The Federal Debt Matters.

Over the last 40 years our national debt has been increased by BOTH parties, starting big time with Ronald Reagan in the 1980’s. At 20 trillion dollars our debt is not sustainable.

When I watched the first presidential debate between Clinton and Trump this past Monday night I was excited to hear Trump mention (several times) the 20 TRILLION dollars in federal debt that our country is currently saddled with.

Clinton did not mention the debt at all, not even once. She knows that the current administration increased the debt like crazy, and I suspect that Hillary will do nothing about this issue if she wins the election this fall. Chances are she’ll increase our national debt, after all, Hillary Clinton is the “status quo” candidate.

If Clinton had a plan for balancing the budget and reducing our federal debt she would have mentioned this, at least once.

Trump carries a ton of business debt, but he also looks at that debt in balance to the value of the real estate holdings in his portfolio. This was one of the things he mentioned in the debates. Just the fact that Trump is talking about our debt is a good thing, and if he gains the White House he might even do something about it.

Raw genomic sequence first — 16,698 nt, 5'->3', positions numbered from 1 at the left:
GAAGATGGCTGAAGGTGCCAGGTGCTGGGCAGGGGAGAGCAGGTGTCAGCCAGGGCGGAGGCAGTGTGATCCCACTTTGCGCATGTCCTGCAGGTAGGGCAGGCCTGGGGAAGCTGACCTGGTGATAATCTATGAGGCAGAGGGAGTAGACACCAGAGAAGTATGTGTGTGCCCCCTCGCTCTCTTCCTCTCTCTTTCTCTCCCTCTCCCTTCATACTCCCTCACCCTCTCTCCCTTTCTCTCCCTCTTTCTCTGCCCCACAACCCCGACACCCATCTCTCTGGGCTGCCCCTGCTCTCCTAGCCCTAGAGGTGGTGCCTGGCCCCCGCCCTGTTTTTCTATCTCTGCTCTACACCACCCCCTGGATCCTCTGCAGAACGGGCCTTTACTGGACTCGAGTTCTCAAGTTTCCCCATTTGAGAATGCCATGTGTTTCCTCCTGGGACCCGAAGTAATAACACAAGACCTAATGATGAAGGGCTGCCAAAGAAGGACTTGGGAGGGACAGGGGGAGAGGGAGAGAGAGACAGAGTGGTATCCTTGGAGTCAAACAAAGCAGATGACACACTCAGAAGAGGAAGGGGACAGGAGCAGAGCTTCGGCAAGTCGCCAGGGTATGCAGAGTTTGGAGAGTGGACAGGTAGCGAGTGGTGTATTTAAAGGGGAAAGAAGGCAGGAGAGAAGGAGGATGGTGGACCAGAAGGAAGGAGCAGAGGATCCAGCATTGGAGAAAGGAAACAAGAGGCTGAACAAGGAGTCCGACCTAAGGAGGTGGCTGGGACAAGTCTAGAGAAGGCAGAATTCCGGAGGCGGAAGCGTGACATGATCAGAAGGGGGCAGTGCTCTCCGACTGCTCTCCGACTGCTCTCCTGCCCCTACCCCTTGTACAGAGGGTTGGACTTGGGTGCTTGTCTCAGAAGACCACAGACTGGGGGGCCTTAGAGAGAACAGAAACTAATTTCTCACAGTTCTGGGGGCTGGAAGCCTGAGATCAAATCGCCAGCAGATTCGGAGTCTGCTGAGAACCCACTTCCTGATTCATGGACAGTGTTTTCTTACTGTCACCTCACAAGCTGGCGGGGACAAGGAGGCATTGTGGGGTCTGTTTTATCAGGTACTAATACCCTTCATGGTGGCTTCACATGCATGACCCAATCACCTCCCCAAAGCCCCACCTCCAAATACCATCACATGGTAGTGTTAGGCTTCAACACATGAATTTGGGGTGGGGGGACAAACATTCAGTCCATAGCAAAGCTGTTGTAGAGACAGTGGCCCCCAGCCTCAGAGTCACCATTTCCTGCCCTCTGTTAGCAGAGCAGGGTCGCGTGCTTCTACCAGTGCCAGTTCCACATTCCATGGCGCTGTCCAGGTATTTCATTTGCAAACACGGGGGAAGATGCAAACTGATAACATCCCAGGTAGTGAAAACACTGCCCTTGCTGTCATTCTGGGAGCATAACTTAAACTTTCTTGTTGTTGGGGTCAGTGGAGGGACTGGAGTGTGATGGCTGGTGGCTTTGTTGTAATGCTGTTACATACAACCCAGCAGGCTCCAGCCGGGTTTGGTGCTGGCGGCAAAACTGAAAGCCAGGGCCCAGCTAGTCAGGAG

If you had a to wager a hundred bucks on which candidate is more likely to lower our national debt would you put your crisp Ben Franklin on Trump or Clinton?

It would be great if our national debt went down, even just a little bit. It would be good for my kids, and my future grandkids.

Any action taken to reduce our national debt would increase the confidence of global investors who want to invest funds in our country.

I don’t agree with Trump on many OTHER issues, his crazy statements, hatred of women, creepy sexual admiration of his own daughter and his clear bias against minorities, but at the end of the day none of these things will collapse the macro-economy of the United States.

But what about 25 or 30 trillion dollars in national debt by 2025?

That’s what will happen if we maintain the current holding pattern.

Something, or someone, has to change the course. If not we will all have to live through another recession that makes 2008 look like nothing.

Just my 2 cents.

Benjamin T. Alexander

September 2016

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